- Stayed away from everyone that could be a distraction to my goal of sobriety.
- Made a diary of how I was feeling. This is really important, trust me.
Once Monday hit, I was happy to be distracted by work. It had been a few days and I was feeling okay. Getting through the weekend meant I was through my drinking danger zone. The rest of the first week was problem free.
Week 2-4: Mind Games
Congratulations, you’ve made it through the first week. You deserve a huge pat on the back because most don’t make it this far. You body will have gone through its acute withdrawal phase and so the physical addiction is no longer the issue; it’s the mental addiction.
Do not underestimate the power of the mind. Your alcoholic voice will be tempting you whenever it gets the chance. Those Friday nights when you used to party until dawn, they’re no longer an option. This will be frustrating and also depressing. You need a strategy to overcome this.
My experience within the first month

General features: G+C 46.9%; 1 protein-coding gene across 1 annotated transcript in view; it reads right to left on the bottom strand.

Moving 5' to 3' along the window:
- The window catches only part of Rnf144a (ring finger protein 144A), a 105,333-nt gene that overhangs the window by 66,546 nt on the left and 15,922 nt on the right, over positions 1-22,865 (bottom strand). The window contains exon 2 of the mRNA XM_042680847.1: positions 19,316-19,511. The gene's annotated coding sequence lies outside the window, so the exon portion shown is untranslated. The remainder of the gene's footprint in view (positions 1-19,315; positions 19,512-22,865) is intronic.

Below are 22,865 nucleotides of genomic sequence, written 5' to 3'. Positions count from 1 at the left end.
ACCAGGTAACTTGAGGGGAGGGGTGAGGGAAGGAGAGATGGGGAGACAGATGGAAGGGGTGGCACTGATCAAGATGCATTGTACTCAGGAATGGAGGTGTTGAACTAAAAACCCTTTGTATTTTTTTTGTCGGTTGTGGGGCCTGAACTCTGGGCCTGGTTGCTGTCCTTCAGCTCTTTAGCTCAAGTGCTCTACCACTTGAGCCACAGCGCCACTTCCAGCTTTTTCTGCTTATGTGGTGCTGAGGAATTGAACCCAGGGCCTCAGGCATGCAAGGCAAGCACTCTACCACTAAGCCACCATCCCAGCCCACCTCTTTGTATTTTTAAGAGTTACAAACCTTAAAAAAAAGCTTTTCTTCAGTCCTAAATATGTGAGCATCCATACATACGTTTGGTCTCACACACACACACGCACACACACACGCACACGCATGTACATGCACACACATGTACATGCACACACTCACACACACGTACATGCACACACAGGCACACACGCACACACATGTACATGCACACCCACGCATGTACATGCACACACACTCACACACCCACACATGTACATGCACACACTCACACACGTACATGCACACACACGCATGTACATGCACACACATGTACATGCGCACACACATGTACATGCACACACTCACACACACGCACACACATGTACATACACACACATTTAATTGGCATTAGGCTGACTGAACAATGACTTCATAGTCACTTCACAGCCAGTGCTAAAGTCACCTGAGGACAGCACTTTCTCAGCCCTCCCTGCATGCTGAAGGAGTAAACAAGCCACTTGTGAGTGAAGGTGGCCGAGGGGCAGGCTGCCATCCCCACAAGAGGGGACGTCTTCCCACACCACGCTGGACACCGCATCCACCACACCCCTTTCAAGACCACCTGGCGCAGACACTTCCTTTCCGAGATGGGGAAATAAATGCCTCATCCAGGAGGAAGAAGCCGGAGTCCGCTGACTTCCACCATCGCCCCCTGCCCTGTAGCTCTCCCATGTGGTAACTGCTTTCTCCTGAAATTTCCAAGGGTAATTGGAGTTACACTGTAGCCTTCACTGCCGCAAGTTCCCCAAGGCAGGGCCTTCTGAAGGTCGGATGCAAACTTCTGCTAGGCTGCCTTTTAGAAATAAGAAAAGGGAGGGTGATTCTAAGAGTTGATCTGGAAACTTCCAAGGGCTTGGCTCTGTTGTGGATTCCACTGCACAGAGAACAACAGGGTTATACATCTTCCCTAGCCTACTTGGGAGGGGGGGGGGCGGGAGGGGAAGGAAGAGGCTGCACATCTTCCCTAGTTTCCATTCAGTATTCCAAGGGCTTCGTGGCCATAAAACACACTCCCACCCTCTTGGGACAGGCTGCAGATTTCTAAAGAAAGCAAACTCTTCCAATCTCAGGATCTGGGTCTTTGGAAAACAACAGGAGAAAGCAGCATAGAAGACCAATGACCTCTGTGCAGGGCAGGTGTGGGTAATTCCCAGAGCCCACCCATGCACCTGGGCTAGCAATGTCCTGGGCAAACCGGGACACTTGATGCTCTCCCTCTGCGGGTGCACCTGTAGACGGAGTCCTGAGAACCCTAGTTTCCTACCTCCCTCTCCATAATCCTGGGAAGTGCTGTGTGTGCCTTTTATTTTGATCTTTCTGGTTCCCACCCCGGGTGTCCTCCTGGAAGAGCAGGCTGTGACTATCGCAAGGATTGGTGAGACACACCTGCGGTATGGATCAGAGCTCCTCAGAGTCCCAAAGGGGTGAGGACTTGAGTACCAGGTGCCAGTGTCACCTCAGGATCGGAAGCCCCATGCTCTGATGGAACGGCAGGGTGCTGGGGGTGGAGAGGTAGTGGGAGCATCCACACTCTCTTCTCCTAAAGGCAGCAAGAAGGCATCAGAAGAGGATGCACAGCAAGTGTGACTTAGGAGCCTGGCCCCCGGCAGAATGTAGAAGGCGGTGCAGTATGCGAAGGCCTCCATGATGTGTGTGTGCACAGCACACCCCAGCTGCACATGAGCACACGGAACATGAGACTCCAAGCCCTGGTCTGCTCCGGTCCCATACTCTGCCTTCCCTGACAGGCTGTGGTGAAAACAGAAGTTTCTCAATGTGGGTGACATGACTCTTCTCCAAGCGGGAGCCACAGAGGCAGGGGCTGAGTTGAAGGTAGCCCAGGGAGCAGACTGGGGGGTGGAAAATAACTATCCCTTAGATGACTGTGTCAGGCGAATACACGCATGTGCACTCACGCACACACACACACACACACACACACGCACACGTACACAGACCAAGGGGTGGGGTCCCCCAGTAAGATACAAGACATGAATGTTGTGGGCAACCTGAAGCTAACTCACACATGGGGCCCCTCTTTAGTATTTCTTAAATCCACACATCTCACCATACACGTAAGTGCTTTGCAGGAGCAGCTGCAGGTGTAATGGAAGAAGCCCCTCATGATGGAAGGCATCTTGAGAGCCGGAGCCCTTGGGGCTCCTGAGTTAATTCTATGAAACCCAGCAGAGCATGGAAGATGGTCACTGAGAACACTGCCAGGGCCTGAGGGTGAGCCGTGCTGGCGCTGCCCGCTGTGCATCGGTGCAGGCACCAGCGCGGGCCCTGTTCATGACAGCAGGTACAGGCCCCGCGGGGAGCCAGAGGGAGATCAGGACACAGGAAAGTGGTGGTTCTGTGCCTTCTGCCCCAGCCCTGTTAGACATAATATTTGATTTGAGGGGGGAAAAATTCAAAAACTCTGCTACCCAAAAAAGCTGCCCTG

After the first week I was feeling quietly confident. The mood swings had regulated and my energy levels were better. I was bouncing out of bed in the mornings and my productivity at work had skyrocketed. I had more energy, felt confident and my loved ones were noticing the difference – I was less moody and more engaged.
The problem was, I had massive cravings for alcohol and I was at risk of crumbling at any point. It was also becoming obvious that drinking uses up a lot of time, I needed to fill this space or risk drinking due to boredom.
My strategy for dealing with the first month
Activity, activity, and more activity. It’s essential to long term sobriety. Here’s what I did: